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Tavern 227 review: Sea Cliff restaurant offers good food, drinks in camera-ready setting

TAVERN 227

227 Sea Cliff Ave., Sea Cliff

516-200-9179, tavern227.com

COST: $$-$$$

SERVICE: Warm and efficient, at bar and tables

AMBIENCE: Chic but low-key jewel of a tavern

ESSENTIALS: Open Tuesday to Saturday 5 to 10 p.m. Tight for a wheelchair, street parking

If I were directing a sophisticated rom-com, I’d cast Tavern 227 as the neighborhood watering hole where the heroine spends hours chatting with the gentle, wisecracking bartender, drinking Manhattans and eating sophisticated pub grub.

Every detail of this Sea Cliff jewel is camera-ready, from the pressed-tin ceiling to the weathered brick walls to the wooden floors. Soft light is thrown off by antique chandeliers, wall sconces, votive candles and backlit bottles of liquor shelved behind the marble bar that dominates the room. The palette is warm — the brightest color is the soft burgundy of the upholstered banquettes, and the jazz soundtrack is cool. Tavern 227 opened this summer, but it feels like it’s been around forever.

For more than a decade, the one-story building at 227 Sea Cliff Ave. was occupied solely by Il Villaggio Pizzeria. But a few years ago, owners Antonia and Marcello Zuccaro (mother and son) decided that the pizzeria only required half the space, and they set about restoring the other half, stripping away decades of dropped ceilings and Sheetrock.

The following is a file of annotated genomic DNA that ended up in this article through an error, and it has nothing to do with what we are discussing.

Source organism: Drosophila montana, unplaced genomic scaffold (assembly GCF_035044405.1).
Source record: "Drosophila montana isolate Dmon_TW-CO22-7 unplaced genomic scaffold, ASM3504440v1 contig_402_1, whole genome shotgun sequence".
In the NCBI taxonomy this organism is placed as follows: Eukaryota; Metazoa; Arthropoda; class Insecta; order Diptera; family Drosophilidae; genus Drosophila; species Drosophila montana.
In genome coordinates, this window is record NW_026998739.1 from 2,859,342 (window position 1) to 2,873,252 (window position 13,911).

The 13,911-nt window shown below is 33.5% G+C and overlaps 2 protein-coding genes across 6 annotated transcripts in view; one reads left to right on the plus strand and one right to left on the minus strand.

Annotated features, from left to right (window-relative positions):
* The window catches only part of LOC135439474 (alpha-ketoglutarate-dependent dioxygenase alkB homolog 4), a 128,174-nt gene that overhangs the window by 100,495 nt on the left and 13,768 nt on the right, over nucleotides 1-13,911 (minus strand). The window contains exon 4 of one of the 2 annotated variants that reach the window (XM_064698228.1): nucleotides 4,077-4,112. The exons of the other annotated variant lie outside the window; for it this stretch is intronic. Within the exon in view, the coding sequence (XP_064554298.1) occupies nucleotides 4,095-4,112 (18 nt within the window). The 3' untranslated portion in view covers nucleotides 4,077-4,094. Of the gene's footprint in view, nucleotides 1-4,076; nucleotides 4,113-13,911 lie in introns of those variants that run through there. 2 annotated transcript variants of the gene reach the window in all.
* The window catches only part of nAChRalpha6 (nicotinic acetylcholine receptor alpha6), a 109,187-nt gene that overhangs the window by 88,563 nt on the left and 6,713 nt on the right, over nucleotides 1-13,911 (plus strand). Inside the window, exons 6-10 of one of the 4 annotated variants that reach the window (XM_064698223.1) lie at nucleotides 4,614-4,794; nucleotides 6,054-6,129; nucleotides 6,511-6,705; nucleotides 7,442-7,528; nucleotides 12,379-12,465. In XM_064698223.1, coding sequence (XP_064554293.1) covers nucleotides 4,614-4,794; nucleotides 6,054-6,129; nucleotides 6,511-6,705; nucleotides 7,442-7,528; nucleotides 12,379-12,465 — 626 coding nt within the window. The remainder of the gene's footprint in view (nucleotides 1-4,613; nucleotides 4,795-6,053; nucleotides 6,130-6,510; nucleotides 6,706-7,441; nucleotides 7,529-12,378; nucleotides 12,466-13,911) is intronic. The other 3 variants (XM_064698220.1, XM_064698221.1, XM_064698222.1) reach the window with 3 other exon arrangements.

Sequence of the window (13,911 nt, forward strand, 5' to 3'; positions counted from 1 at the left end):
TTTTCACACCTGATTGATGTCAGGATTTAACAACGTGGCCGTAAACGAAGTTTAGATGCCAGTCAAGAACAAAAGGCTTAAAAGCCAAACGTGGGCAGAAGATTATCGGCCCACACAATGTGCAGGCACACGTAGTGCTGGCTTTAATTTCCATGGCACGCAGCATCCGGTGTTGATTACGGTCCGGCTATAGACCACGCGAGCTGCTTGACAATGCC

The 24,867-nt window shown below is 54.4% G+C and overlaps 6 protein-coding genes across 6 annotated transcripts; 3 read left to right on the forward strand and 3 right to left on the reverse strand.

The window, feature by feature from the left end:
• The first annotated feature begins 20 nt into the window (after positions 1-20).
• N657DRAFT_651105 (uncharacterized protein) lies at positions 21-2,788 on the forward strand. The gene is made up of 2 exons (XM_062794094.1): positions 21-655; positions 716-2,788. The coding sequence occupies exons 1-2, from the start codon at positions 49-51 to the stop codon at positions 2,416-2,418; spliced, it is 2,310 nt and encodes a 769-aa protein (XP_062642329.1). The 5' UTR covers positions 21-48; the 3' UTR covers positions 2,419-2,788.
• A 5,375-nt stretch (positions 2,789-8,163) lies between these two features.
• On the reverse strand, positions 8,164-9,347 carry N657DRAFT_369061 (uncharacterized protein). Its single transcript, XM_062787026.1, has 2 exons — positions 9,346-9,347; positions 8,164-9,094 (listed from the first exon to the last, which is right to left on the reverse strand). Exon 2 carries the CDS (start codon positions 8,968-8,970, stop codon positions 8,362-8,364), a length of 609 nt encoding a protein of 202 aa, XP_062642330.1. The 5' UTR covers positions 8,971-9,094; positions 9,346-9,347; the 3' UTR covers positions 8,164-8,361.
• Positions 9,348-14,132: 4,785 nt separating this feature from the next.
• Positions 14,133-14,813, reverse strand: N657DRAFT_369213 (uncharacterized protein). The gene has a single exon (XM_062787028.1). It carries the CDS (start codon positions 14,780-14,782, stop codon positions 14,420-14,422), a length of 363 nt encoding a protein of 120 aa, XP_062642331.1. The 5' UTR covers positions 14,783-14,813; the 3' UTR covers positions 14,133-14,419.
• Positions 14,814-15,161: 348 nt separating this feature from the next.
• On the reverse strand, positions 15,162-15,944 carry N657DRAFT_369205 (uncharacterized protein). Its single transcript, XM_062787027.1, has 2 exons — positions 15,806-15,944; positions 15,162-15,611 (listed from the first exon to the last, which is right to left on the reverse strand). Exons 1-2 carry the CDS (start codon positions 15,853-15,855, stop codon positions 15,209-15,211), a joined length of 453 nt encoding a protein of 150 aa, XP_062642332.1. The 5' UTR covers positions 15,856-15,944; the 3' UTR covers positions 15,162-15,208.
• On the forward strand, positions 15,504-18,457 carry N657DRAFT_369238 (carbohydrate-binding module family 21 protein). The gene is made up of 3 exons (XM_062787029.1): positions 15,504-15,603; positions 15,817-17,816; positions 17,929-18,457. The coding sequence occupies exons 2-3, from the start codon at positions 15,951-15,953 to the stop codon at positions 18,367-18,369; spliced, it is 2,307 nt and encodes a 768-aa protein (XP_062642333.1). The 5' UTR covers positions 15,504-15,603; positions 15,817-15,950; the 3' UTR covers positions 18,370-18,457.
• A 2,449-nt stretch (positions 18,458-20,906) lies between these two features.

A place this pretty could get by on looks alone, but Tavern 227 goes many extra miles, with an appealing menu that splits the difference between pub and trattoria, friendly service and a well-stocked bar that dispenses Metaxa among brandies, Cynar (regular and 70 proof) among cordials and 16-year-old Lavagulin among single-malt scotches. A dozen wines by the glass are listed, unfortunately, only by varietal, but the four taps include Weihenstephaner, established in Bavaria in 1040, and Garvies Point Brewery, established in Glen Cove in 2015.

John Doran, who opened the Sea Cliff restaurants Oak Room Tavern and Still Partners, is the consulting chef here; Pedro Campos runs the kitchen day to day. Among their strongest starters is the grilled octopus with fingerling potatoes, green beans, grape tomatoes and Kalamata olives, deepened with char and brightened with an herb oil. Meatballs, lush and tender, get the red-and-white treatment with tomato sauce and ricotta. Also recommended: golden, Hershey’s Kiss-shaped arancini and a polite salad of beet, pear and blue cheese.

You’d expect a place like this to have a great burger, and 227 does not disappoint: No fancy flourishes, just flavorful, properly seasoned beef, a brioche bun and your choice of Cheddar, Fontina or blue cheese. Fries are skinny, salty and hot. A weekly special of steak frites (with hanger steak) is just as appealing. Among pastas, the gnocchi in a fresh tomato sauce is a winner. Skip the pappardelle Bolognese, whose sauce had none of the long-cooked depth of that hallowed ragù — just blobs of meat in red sauce.

Spaghetti alla chitarra cacio e pepe was admirably sauceless and tight, but needed a lot more cacio (cheese) and pepe (pepper). That kind of timidity plagued otherwise pleasant shrimp tacos (needed acid), and sea bass “aqua pazza,” whose only flavor came from a discordant bed of broccoli rabe.

And now, a message from the department of taxonomy: Osso buco is Italian for “bone with a hole” and it describes a veal shank that has been crosscut to expose the marrow bone, whose contents enrich the liquid in which it is braised. A whole braised shank, like the one on the menu at 227, is called a “stinco” and it can be a fine dish when it is cooked gently to succulence — which was not the case here. End of lecture. Grousing runs counter to the spirit of this even-tempered establishment.

A recent dinner of grilled octopus, medium-rare burger and Tavern 227’s excellent chocolate lava cake, accompanied by a glass of Côtes du Rhône and a good friend, was pretty much perfect.

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